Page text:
The share prices of hydrogen fuel companies are flying higher than a hot-air balloon. But they might be about to fall out of the sky like they have in the past.
It is the lightest and first element on the periodic table. Since the weight of hydrogen is less than air, it rises in the atmosphere and is therefore rarely found in its pure form. (Source: Wikipedia)
Hydrogen is a clean (zero-emission) fuel that, when consumed in a fuel cell, produces only water. Today, about 95% of all hydrogen is produced from ‘steam reforming’ of natural gas. Steam reforming is a high-temperature process in which steam reacts with a hydrocarbon fuel to produce hydrogen. It can also be produced by separating water into oxygen and hydrogen in a process called electrolysis. (Source: energy.gov)
Below the BBC gives an example of how a ‘zero-emission’ hydrogen train would work:
There is a global push for ‘green energy’ with wind and solar energy forming a bigger part of national electricity grids and Tesla is leading innovation in battery technology to enable the wide adoption of EVs. Now there is a growing belief that hydrogen fuel cells will be a complimentary part of the green energy economy alongside lithium batteries.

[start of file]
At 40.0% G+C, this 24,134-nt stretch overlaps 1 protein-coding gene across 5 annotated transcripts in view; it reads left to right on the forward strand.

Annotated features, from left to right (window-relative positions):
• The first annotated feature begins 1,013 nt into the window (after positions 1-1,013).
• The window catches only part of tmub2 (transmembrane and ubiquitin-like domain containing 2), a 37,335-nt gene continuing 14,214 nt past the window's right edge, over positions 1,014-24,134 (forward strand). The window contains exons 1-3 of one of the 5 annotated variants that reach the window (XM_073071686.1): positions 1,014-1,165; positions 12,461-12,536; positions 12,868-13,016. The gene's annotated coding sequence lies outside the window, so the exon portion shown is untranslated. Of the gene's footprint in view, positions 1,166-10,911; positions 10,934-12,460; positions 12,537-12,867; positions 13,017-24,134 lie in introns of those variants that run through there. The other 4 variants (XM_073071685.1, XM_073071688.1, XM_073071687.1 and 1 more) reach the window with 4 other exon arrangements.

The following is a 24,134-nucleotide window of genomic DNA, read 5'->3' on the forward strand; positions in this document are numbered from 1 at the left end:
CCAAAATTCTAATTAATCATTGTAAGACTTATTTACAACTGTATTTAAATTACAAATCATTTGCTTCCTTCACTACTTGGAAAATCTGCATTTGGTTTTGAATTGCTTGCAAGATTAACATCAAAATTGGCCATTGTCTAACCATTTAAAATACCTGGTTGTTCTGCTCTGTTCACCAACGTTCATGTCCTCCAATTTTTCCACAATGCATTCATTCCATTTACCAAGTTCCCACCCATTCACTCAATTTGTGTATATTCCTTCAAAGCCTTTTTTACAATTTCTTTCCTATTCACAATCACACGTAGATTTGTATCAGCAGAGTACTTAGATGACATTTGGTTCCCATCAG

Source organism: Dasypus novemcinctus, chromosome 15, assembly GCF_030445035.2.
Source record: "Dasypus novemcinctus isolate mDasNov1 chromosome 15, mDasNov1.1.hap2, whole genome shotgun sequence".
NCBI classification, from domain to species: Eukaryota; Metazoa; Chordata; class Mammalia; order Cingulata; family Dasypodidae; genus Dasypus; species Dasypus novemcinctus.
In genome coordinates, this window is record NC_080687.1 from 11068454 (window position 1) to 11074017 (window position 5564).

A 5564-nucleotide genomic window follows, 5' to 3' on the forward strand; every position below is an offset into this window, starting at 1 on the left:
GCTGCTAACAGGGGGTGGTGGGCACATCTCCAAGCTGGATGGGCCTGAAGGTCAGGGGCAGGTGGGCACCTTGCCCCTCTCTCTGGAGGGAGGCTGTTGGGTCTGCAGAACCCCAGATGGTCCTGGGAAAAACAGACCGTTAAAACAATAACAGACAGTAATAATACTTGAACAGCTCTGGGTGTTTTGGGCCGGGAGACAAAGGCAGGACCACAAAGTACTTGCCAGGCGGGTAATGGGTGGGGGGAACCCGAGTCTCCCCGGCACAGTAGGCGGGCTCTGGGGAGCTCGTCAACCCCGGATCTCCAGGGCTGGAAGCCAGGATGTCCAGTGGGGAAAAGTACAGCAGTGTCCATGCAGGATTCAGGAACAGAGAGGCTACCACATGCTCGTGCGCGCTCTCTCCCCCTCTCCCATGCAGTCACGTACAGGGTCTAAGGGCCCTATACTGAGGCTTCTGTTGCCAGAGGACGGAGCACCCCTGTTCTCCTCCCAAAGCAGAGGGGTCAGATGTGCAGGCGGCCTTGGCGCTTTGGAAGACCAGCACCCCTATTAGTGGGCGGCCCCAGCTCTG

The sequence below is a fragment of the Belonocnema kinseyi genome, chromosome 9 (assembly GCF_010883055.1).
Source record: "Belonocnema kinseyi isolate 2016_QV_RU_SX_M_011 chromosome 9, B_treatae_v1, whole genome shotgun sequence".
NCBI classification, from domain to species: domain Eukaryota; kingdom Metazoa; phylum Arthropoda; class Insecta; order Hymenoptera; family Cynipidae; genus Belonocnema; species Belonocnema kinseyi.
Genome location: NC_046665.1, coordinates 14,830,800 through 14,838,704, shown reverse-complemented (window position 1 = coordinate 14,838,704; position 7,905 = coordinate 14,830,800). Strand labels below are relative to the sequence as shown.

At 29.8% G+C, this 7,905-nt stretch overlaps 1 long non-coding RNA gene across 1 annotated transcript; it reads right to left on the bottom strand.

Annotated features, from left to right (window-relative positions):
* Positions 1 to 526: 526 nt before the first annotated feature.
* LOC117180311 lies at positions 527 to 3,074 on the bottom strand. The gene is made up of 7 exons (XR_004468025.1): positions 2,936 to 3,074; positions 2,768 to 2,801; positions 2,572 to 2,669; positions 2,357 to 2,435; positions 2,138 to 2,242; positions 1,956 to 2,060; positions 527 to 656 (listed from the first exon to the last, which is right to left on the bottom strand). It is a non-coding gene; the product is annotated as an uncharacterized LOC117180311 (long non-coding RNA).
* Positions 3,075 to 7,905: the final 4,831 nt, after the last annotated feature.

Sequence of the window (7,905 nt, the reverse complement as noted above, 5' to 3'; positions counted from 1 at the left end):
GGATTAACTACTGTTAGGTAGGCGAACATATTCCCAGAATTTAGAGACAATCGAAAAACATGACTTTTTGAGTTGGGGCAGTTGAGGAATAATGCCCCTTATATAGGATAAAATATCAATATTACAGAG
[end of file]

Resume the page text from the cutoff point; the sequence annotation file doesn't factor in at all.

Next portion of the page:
In July this year, the European Commission unveiled a near-half trillion investment plan for the hydrogen industry. In August, UK supermarket chain Asda committed to buy hydrogen equipment for its forklift fleet from Plug Power.
Hydrogen company shares vs. the S&P 500 (year-to-date)
We see two simple but serious risk factors for investing in hydrogen fuel technology in the stock market right now.
As can be seen from the chart above, the share prices have already boomed. This is not to say they cannot go higher but the prices have become very detached from the fundamentals. Few of the hottest hydrogen companies shown turn a profit.
2) Lessons from History
20 years ago, a similar boom happened in the shares of hydrogen companies that ultimately turned out to be a bubble and burst. While Hydrogen has a lot of promise, the high cost and the un-green use of fossil fuels in hydrogen production meant it never took off. With no infrastructure in place to make hydrogen fuel use easy, consumer demand for hydrogen transport never materialised.
How to play it
Whether you're looking to ride the move up or position for a possible bust, the following instruments are tied to the Hydrogen sector.
NKLA = Nikola
CWR = Ceres Power
MCPHY = McPhy Energy
PLUG = Plug Power
BLDP = Ballard Power Systems
BE = Bloom Energy -
FCEL = Fuel Cell Energy
Alternative Energy ETFs
QCLN = First Trust NASDAQ Clean Edge Green Energy Index Fund
PBW = Invesco WilderHill Clean Energy
CNRG = SPDR Kensho Clean Power ETF
ICLN = iShares Global Clean Energy ETF
KARS = KraneShares Electric Vehicles and Future Mobility Index ETF